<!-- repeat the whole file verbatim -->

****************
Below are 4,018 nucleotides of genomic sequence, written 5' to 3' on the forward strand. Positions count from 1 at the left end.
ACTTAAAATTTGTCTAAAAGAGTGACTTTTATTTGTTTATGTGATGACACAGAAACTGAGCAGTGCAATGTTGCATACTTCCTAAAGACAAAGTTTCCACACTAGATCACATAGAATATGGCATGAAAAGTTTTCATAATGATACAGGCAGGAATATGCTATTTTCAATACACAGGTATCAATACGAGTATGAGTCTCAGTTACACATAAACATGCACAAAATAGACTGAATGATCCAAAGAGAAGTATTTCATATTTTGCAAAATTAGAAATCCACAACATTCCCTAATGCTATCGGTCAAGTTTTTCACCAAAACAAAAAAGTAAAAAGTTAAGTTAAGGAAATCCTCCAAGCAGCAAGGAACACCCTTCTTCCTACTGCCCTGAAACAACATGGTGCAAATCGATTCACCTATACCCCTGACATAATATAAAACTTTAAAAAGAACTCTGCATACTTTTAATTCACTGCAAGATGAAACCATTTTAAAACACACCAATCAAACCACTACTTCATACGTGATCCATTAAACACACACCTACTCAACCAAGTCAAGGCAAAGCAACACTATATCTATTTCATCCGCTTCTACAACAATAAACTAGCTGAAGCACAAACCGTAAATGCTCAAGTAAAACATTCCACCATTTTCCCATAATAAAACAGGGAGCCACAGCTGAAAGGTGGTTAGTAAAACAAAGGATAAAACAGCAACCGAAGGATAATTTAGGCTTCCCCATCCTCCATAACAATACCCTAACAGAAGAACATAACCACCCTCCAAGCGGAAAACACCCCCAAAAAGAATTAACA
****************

Below are 4,018 nucleotides of genomic sequence, written 5' to 3' on the forward strand. Positions count from 1 at the left end.
ACTTAAAATTTGTCTAAAAGAGTGACTTTTATTTGTTTATGTGATGACACAGAAACTGAGCAGTGCAATGTTGCATACTTCCTAAAGACAAAGTTTCCACACTAGATCACATAGAATATGGCATGAAAAGTTTTCATAATGATACAGGCAGGAATATGCTATTTTCAATACACAGGTATCAATACGAGTATGAGTCTCAGTTACACATAAACATGCACAAAATAGACTGAATGATCCAAAGAGAAGTATTTCATATTTTGCAAAATTAGAAATCCACAACATTCCCTAATGCTATCGGTCAAGTTTTTCACCAAAACAAAAAAGTAAAAAGTTAAGTTAAGGAAATCCTCCAAGCAGCAAGGAACACCCTTCTTCCTACTGCCCTGAAACAACATGGTGCAAATCGATTCACCTATACCCCTGACATAATATAAAACTTTAAAAAGAACTCTGCATACTTTTAATTCACTGCAAGATGAAACCATTTTAAAACACACCAATCAAACCACTACTTCATACGTGATCCATTAAACACACACCTACTCAACCAAGTCAAGGCAAAGCAACACTATATCTATTTCATCCGCTTCTACAACAATAAACTAGCTGAAGCACAAACCGTAAATGCTCAAGTAAAACATTCCACCATTTTCCCATAATAAAACAGGGAGCCACAGCTGAAAGGTGGTTAGTAAAACAAAGGATAAAACAGCAACCGAAGGATAATTTAGGCTTCCCCATCCTCCATAACAATACCCTAACAGAAGAACATAACCACCCTCCAAGCGGAAAACACCCCCAAAAAGAATTAACA